current time on all such systems? Nevertheless, the C standard
defines the time() function (which needn't be supported on self-hosted
implementations, and which can always return (time_t)-1 if the current
time can't be determined).
Indeed.

"And furthermore, a system need only provide its 'best approximation' to
the current time and date, or to processor time consumed, to conform to
the C Standard. A vendor could argue that 1 January 1980 is always the
best available approximation to any date and time. A customer can rightly
quarrel about the low quality of such an approximation, but not whether it
satisfies the C Standard". -- "The Standard C Library", P.J. Plauger

It's interesting the approximation applies to the processor time consumed
too.

--
Martin

Feb 25 '08 #6
On Fri, 22 Feb 2008 17:18:51 -0500, Kenneth Brody wrote:
mike3 wrote:
>>
Hi.

Busy-waiting is a known anti-pattern that should be avoided. However,
in C, there is no standard alternative, so when a wait is required and
it's not busy, the program becomes 100% non-portable. So then why not
include this type of non-busy wait functionality in the standard?

What if the underlying platform has no such support? (eg: MS-DOS.)
Then it can just as readily be a busy loop. The whole point to a non-
busy loop is to allow other processes to run; if there are no processes,
a simple busy loop will suffice.

Feb 25 '08 #7
On Fri, 22 Feb 2008 20:16:58 -0500, CBFalconer wrote:
mike3 wrote:
>>
Busy-waiting is a known anti-pattern that should be avoided. However,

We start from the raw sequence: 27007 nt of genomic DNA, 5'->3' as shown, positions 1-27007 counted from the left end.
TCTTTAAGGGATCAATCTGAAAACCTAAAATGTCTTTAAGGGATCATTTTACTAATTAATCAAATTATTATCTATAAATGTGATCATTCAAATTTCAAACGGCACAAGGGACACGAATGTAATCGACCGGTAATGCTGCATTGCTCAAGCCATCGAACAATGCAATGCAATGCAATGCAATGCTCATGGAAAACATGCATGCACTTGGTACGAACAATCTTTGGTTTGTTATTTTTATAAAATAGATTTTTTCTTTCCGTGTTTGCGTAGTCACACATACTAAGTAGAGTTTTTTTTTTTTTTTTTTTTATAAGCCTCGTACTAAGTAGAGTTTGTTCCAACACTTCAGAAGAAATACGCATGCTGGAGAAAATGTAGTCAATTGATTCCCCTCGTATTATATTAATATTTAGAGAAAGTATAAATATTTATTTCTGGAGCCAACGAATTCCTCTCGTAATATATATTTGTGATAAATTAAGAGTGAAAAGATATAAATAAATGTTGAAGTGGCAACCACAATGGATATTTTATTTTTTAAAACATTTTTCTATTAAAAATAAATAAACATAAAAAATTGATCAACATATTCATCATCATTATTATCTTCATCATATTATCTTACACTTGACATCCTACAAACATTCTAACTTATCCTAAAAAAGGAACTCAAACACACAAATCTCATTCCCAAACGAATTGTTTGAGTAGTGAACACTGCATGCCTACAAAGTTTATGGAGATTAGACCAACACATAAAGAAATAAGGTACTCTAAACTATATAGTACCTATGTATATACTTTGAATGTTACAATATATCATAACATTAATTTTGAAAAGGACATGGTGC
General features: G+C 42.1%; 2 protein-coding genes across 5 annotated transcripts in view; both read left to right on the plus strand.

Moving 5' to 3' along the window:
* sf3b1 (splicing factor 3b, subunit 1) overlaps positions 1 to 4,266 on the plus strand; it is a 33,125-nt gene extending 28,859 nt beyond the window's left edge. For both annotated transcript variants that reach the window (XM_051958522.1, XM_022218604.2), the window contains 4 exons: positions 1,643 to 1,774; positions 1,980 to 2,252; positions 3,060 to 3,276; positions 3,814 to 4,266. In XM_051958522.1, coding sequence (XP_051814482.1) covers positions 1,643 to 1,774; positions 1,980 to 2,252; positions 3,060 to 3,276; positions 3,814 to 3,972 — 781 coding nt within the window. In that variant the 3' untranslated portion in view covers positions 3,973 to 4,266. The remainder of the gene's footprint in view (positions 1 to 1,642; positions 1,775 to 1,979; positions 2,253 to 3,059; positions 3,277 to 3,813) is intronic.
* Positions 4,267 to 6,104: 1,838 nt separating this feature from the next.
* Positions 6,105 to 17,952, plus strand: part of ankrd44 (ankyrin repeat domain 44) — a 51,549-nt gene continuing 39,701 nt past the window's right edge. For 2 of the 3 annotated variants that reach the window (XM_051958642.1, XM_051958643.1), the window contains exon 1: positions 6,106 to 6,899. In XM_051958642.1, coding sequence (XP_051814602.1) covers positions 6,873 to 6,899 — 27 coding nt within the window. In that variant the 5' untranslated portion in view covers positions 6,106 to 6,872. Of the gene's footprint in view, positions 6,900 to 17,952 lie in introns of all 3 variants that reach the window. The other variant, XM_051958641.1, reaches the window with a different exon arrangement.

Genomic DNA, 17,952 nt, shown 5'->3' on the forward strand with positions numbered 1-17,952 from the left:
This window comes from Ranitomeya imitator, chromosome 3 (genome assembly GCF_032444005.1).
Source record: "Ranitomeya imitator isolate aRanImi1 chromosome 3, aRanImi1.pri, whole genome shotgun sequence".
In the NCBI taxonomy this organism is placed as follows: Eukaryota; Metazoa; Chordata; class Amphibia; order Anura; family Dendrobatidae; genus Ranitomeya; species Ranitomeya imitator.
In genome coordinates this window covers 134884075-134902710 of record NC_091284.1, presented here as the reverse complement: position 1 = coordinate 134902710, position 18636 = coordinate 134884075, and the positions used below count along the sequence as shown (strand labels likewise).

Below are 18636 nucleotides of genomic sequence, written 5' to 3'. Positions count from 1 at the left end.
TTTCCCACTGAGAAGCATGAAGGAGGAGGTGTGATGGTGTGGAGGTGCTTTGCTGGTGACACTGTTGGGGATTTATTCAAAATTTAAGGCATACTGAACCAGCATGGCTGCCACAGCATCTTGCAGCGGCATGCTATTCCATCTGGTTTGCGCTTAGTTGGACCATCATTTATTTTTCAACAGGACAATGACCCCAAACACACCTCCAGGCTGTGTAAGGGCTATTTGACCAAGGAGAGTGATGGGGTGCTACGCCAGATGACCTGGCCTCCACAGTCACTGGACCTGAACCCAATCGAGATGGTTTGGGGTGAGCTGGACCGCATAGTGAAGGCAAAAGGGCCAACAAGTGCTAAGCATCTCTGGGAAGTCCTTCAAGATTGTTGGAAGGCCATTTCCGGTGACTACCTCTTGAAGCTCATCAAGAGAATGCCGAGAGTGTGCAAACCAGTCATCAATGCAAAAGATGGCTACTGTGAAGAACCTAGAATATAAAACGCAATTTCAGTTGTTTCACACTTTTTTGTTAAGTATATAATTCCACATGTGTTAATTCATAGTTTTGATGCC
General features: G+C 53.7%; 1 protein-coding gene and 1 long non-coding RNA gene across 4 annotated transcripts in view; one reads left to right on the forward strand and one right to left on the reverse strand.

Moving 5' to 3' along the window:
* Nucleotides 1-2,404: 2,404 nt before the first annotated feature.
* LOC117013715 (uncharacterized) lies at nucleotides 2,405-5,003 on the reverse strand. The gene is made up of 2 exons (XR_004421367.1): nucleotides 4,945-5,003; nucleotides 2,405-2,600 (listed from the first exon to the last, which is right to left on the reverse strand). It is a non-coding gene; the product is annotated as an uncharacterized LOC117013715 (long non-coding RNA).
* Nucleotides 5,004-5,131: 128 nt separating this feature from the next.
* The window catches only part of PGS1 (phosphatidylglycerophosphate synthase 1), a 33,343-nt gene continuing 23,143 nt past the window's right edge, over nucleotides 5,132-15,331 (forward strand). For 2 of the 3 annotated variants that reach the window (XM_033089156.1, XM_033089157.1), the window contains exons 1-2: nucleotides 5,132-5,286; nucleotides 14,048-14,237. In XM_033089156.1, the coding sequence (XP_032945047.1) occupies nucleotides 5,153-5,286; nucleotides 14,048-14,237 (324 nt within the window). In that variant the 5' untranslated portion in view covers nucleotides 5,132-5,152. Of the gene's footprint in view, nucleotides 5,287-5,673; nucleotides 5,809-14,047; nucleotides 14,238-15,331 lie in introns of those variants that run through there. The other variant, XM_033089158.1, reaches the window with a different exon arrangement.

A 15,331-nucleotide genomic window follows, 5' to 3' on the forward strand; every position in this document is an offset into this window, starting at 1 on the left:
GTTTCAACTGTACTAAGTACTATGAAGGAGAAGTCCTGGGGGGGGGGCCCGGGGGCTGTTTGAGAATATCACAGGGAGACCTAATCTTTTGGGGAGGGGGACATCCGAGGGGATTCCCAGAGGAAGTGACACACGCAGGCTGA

in C, there is no standard alternative, so when a wait is required and
it's not busy, the program becomes 100% non-portable. So then why not
include this type of non-busy wait functionality in the standard?

Sure, just as soon as you describe to us a sure-fire positive method of
so doing on all the types of systems on which C runs. Note the word
'all'.
You have just eliminated the C standard library, at least significant
portions of it, as your "all" requirement there can't apply to them.
When will we be seeing the TC which eliminates all such functions from
the language?

Or maybe, just maybe, that "all" notion of yours is just a tired old red
herring?

Feb 25 '08 #8
In article <si***********@spanky.localhost.net>,
Kelsey Bjarnason <kb********@gmail.comwrote:
>On Fri, 22 Feb 2008 20:16:58 -0500, CBFalconer wrote:
>mike3 wrote:
>>>
Busy-waiting is a known anti-pattern that should be avoided. However,
in C, there is no standard alternative, so when a wait is required and
it's not busy, the program becomes 100% non-portable. So then why not
include this type of non-busy wait functionality in the standard?

Sure, just as soon as you describe to us a sure-fire positive method of
so doing on all the types of systems on which C runs. Note the word
'all'.

You have just eliminated the C standard library, at least significant
portions of it, as your "all" requirement there can't apply to them.
When will we be seeing the TC which eliminates all such functions from
the language?

Or maybe, just maybe, that "all" notion of yours is just a tired old red
herring?
CBF is just a tired old red herring.

Feb 25 '08 #9
In article <s1***********@spanky.localhost.net>,
Kelsey Bjarnason <kb********@gmail.comwrote:
>On Fri, 22 Feb 2008 17:18:51 -0500, Kenneth Brody wrote:
>mike3 wrote:
>>>
Hi.

Busy-waiting is a known anti-pattern that should be avoided. However,
in C, there is no standard alternative, so when a wait is required and